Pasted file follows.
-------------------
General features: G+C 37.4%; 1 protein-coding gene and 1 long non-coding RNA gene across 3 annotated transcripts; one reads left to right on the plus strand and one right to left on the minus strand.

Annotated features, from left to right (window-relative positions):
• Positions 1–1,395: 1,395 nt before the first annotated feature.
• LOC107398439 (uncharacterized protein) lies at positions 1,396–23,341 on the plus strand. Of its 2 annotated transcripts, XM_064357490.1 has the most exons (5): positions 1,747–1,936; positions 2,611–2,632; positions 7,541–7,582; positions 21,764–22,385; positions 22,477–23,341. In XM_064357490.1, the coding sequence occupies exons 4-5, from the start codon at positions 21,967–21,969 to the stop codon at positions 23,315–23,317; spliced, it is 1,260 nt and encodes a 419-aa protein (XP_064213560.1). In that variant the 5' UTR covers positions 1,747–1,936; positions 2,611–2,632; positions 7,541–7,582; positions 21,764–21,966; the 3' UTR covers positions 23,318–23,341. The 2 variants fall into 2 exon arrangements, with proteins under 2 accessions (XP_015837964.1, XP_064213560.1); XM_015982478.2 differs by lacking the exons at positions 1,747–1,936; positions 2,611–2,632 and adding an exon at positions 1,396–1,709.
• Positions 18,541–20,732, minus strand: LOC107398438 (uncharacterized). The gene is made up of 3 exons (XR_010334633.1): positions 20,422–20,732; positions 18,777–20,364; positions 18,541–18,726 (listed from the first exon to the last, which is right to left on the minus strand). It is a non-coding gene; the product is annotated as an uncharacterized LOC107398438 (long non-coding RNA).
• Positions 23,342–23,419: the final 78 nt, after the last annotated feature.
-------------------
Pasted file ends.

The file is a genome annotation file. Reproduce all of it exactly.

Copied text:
General features: G+C 37.4%; 1 protein-coding gene and 1 long non-coding RNA gene across 3 annotated transcripts; one reads left to right on the plus strand and one right to left on the minus strand.

Annotated features, from left to right (window-relative positions):
• Positions 1–1,395: 1,395 nt before the first annotated feature.
• LOC107398439 (uncharacterized protein) lies at positions 1,396–23,341 on the plus strand. Of its 2 annotated transcripts, XM_064357490.1 has the most exons (5): positions 1,747–1,936; positions 2,611–2,632; positions 7,541–7,582; positions 21,764–22,385; positions 22,477–23,341. In XM_064357490.1, the coding sequence occupies exons 4-5, from the start codon at positions 21,967–21,969 to the stop codon at positions 23,315–23,317; spliced, it is 1,260 nt and encodes a 419-aa protein (XP_064213560.1). In that variant the 5' UTR covers positions 1,747–1,936; positions 2,611–2,632; positions 7,541–7,582; positions 21,764–21,966; the 3' UTR covers positions 23,318–23,341. The 2 variants fall into 2 exon arrangements, with proteins under 2 accessions (XP_015837964.1, XP_064213560.1); XM_015982478.2 differs by lacking the exons at positions 1,747–1,936; positions 2,611–2,632 and adding an exon at positions 1,396–1,709.
• Positions 18,541–20,732, minus strand: LOC107398438 (uncharacterized). The gene is made up of 3 exons (XR_010334633.1): positions 20,422–20,732; positions 18,777–20,364; positions 18,541–18,726 (listed from the first exon to the last, which is right to left on the minus strand). It is a non-coding gene; the product is annotated as an uncharacterized LOC107398438 (long non-coding RNA).
• Positions 23,342–23,419: the final 78 nt, after the last annotated feature.